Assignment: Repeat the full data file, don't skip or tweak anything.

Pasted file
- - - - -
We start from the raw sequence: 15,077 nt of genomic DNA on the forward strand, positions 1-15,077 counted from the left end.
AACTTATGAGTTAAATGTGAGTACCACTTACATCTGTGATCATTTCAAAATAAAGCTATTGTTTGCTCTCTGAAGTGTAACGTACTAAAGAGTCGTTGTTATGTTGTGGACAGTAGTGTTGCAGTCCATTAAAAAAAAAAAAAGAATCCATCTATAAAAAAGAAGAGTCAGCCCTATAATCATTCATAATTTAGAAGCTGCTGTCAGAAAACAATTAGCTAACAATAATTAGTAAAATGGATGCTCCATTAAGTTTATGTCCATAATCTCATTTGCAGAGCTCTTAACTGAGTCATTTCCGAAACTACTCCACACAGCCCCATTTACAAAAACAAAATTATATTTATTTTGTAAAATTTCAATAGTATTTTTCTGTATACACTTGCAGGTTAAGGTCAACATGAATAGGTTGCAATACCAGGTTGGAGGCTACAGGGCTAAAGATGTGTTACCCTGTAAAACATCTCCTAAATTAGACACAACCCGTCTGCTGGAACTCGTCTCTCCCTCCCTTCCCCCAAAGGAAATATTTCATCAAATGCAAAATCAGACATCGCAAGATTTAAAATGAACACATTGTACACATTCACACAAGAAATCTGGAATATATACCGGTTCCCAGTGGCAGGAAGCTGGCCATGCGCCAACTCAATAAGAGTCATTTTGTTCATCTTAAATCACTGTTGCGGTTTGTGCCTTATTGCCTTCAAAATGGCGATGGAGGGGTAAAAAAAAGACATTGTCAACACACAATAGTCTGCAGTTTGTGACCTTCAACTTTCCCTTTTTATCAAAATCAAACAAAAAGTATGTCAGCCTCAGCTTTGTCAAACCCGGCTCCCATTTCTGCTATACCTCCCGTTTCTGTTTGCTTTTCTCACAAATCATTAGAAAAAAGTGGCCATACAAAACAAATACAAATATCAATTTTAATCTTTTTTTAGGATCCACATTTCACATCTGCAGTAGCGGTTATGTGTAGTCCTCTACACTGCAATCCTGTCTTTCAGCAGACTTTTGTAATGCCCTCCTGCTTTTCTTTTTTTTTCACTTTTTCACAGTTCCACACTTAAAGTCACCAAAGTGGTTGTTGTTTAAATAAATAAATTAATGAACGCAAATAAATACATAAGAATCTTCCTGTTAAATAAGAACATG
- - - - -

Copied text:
We start from the raw sequence: 15,077 nt of genomic DNA on the forward strand, positions 1-15,077 counted from the left end.
AACTTATGAGTTAAATGTGAGTACCACTTACATCTGTGATCATTTCAAAATAAAGCTATTGTTTGCTCTCTGAAGTGTAACGTACTAAAGAGTCGTTGTTATGTTGTGGACAGTAGTGTTGCAGTCCATTAAAAAAAAAAAAAGAATCCATCTATAAAAAAGAAGAGTCAGCCCTATAATCATTCATAATTTAGAAGCTGCTGTCAGAAAACAATTAGCTAACAATAATTAGTAAAATGGATGCTCCATTAAGTTTATGTCCATAATCTCATTTGCAGAGCTCTTAACTGAGTCATTTCCGAAACTACTCCACACAGCCCCATTTACAAAAACAAAATTATATTTATTTTGTAAAATTTCAATAGTATTTTTCTGTATACACTTGCAGGTTAAGGTCAACATGAATAGGTTGCAATACCAGGTTGGAGGCTACAGGGCTAAAGATGTGTTACCCTGTAAAACATCTCCTAAATTAGACACAACCCGTCTGCTGGAACTCGTCTCTCCCTCCCTTCCCCCAAAGGAAATATTTCATCAAATGCAAAATCAGACATCGCAAGATTTAAAATGAACACATTGTACACATTCACACAAGAAATCTGGAATATATACCGGTTCCCAGTGGCAGGAAGCTGGCCATGCGCCAACTCAATAAGAGTCATTTTGTTCATCTTAAATCACTGTTGCGGTTTGTGCCTTATTGCCTTCAAAATGGCGATGGAGGGGTAAAAAAAAGACATTGTCAACACACAATAGTCTGCAGTTTGTGACCTTCAACTTTCCCTTTTTATCAAAATCAAACAAAAAGTATGTCAGCCTCAGCTTTGTCAAACCCGGCTCCCATTTCTGCTATACCTCCCGTTTCTGTTTGCTTTTCTCACAAATCATTAGAAAAAAGTGGCCATACAAAACAAATACAAATATCAATTTTAATCTTTTTTTAGGATCCACATTTCACATCTGCAGTAGCGGTTATGTGTAGTCCTCTACACTGCAATCCTGTCTTTCAGCAGACTTTTGTAATGCCCTCCTGCTTTTCTTTTTTTTTCACTTTTTCACAGTTCCACACTTAAAGTCACCAAAGTGGTTGTTGTTTAAATAAATAAATTAATGAACGCAAATAAATACATAAGAATCTTCCTGTTAAATAAGAACATG